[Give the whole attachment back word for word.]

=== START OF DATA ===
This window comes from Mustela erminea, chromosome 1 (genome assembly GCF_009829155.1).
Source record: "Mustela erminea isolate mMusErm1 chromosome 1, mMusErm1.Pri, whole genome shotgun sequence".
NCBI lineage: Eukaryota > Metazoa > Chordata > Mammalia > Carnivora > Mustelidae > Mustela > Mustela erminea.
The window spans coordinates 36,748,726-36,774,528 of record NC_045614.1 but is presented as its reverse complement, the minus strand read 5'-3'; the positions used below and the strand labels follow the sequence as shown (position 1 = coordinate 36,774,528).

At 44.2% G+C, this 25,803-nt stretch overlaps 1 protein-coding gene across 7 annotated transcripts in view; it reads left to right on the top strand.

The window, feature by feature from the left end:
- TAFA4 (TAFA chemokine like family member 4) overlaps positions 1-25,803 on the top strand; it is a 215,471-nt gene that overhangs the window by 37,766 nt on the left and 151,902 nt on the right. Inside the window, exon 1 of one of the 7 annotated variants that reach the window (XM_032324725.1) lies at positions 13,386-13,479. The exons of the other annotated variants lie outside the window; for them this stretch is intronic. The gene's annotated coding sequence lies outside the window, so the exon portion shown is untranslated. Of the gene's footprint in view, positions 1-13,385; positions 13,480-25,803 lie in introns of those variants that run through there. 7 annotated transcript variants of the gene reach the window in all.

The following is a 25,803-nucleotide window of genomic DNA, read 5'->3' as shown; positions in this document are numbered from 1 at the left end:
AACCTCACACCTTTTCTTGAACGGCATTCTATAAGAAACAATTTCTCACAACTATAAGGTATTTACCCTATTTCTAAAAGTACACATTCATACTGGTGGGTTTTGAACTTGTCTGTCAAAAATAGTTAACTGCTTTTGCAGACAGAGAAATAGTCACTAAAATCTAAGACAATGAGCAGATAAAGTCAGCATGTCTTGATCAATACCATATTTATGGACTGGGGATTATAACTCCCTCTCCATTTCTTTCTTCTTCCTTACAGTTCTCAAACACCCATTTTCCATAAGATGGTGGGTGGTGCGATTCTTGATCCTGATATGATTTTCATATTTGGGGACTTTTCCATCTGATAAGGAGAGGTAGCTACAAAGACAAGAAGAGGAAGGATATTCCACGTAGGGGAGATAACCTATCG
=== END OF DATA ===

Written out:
This window comes from Mustela erminea, chromosome 1 (genome assembly GCF_009829155.1).
Source record: "Mustela erminea isolate mMusErm1 chromosome 1, mMusErm1.Pri, whole genome shotgun sequence".
NCBI lineage: Eukaryota > Metazoa > Chordata > Mammalia > Carnivora > Mustelidae > Mustela > Mustela erminea.
The window spans coordinates 36,748,726-36,774,528 of record NC_045614.1 but is presented as its reverse complement, the minus strand read 5'-3'; the positions used below and the strand labels follow the sequence as shown (position 1 = coordinate 36,774,528).

At 44.2% G+C, this 25,803-nt stretch overlaps 1 protein-coding gene across 7 annotated transcripts in view; it reads left to right on the top strand.

The window, feature by feature from the left end:
- TAFA4 (TAFA chemokine like family member 4) overlaps positions 1-25,803 on the top strand; it is a 215,471-nt gene that overhangs the window by 37,766 nt on the left and 151,902 nt on the right. Inside the window, exon 1 of one of the 7 annotated variants that reach the window (XM_032324725.1) lies at positions 13,386-13,479. The exons of the other annotated variants lie outside the window; for them this stretch is intronic. The gene's annotated coding sequence lies outside the window, so the exon portion shown is untranslated. Of the gene's footprint in view, positions 1-13,385; positions 13,480-25,803 lie in introns of those variants that run through there. 7 annotated transcript variants of the gene reach the window in all.

The following is a 25,803-nucleotide window of genomic DNA, read 5'->3' as shown; positions in this document are numbered from 1 at the left end:
AACCTCACACCTTTTCTTGAACGGCATTCTATAAGAAACAATTTCTCACAACTATAAGGTATTTACCCTATTTCTAAAAGTACACATTCATACTGGTGGGTTTTGAACTTGTCTGTCAAAAATAGTTAACTGCTTTTGCAGACAGAGAAATAGTCACTAAAATCTAAGACAATGAGCAGATAAAGTCAGCATGTCTTGATCAATACCATATTTATGGACTGGGGATTATAACTCCCTCTCCATTTCTTTCTTCTTCCTTACAGTTCTCAAACACCCATTTTCCATAAGATGGTGGGTGGTGCGATTCTTGATCCTGATATGATTTTCATATTTGGGGACTTTTCCATCTGATAAGGAGAGGTAGCTACAAAGACAAGAAGAGGAAGGATATTCCACGTAGGGGAGATAACCTATCG